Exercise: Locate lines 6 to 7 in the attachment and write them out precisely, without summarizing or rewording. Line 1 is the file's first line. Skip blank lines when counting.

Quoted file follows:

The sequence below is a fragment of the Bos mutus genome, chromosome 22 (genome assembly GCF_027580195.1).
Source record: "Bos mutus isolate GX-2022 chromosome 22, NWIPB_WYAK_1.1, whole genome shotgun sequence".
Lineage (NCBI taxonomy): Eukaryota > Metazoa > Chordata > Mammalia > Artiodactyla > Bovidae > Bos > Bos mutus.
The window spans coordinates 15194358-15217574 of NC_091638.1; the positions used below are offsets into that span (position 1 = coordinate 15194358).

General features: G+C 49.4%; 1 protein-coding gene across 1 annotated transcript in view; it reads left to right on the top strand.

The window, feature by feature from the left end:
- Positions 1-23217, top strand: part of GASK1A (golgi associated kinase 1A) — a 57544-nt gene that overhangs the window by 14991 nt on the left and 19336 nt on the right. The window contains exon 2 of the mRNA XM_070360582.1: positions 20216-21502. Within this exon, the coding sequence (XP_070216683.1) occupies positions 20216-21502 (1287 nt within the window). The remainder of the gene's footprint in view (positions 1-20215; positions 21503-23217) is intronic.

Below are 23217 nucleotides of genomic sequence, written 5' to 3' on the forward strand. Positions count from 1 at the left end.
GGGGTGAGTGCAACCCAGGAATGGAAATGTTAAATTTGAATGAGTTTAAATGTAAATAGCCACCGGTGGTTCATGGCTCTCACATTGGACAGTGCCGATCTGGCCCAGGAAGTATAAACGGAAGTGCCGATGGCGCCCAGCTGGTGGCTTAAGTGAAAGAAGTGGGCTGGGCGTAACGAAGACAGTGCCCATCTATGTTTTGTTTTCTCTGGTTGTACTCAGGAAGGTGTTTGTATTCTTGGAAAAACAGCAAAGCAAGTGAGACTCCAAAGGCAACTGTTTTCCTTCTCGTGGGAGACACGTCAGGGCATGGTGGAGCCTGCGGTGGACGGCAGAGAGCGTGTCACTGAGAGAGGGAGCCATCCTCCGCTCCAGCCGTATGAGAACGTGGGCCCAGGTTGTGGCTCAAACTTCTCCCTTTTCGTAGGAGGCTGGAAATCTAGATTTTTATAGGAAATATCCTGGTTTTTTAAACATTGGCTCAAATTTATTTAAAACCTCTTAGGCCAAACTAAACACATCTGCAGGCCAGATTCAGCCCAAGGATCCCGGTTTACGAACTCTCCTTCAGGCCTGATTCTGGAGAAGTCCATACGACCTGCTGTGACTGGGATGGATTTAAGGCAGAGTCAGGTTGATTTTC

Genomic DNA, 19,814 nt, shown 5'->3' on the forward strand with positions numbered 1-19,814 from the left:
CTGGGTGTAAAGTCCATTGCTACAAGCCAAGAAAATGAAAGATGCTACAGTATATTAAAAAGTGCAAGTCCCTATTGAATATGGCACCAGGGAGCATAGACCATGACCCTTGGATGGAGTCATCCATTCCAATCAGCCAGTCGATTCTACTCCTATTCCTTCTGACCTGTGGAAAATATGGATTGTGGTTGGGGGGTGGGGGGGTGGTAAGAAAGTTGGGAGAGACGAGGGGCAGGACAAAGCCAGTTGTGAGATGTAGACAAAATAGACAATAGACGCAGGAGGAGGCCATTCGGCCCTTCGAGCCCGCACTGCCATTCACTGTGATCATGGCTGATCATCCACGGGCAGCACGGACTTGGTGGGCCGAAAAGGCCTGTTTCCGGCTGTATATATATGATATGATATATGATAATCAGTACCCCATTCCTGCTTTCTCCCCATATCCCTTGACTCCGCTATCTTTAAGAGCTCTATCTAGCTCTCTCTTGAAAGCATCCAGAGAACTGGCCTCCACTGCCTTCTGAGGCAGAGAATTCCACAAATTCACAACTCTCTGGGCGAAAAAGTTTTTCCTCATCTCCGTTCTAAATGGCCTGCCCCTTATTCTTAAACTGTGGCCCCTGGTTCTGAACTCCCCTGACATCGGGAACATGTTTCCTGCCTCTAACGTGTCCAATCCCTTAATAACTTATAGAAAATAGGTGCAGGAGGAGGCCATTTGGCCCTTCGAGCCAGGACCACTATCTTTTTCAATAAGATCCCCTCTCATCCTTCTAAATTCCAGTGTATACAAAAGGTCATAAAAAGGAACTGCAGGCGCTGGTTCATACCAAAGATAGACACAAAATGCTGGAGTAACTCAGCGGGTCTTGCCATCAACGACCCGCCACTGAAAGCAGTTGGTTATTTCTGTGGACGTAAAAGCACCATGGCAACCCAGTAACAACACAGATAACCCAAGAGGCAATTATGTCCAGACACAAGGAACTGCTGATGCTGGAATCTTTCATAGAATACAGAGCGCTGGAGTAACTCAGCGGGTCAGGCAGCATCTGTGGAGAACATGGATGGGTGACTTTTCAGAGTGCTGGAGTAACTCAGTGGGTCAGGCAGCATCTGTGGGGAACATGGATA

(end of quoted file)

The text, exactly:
The window, feature by feature from the left end:
- Positions 1-23217, top strand: part of GASK1A (golgi associated kinase 1A) — a 57544-nt gene that overhangs the window by 14991 nt on the left and 19336 nt on the right. The window contains exon 2 of the mRNA XM_070360582.1: positions 20216-21502. Within this exon, the coding sequence (XP_070216683.1) occupies positions 20216-21502 (1287 nt within the window). The remainder of the gene's footprint in view (positions 1-20215; positions 21503-23217) is intronic.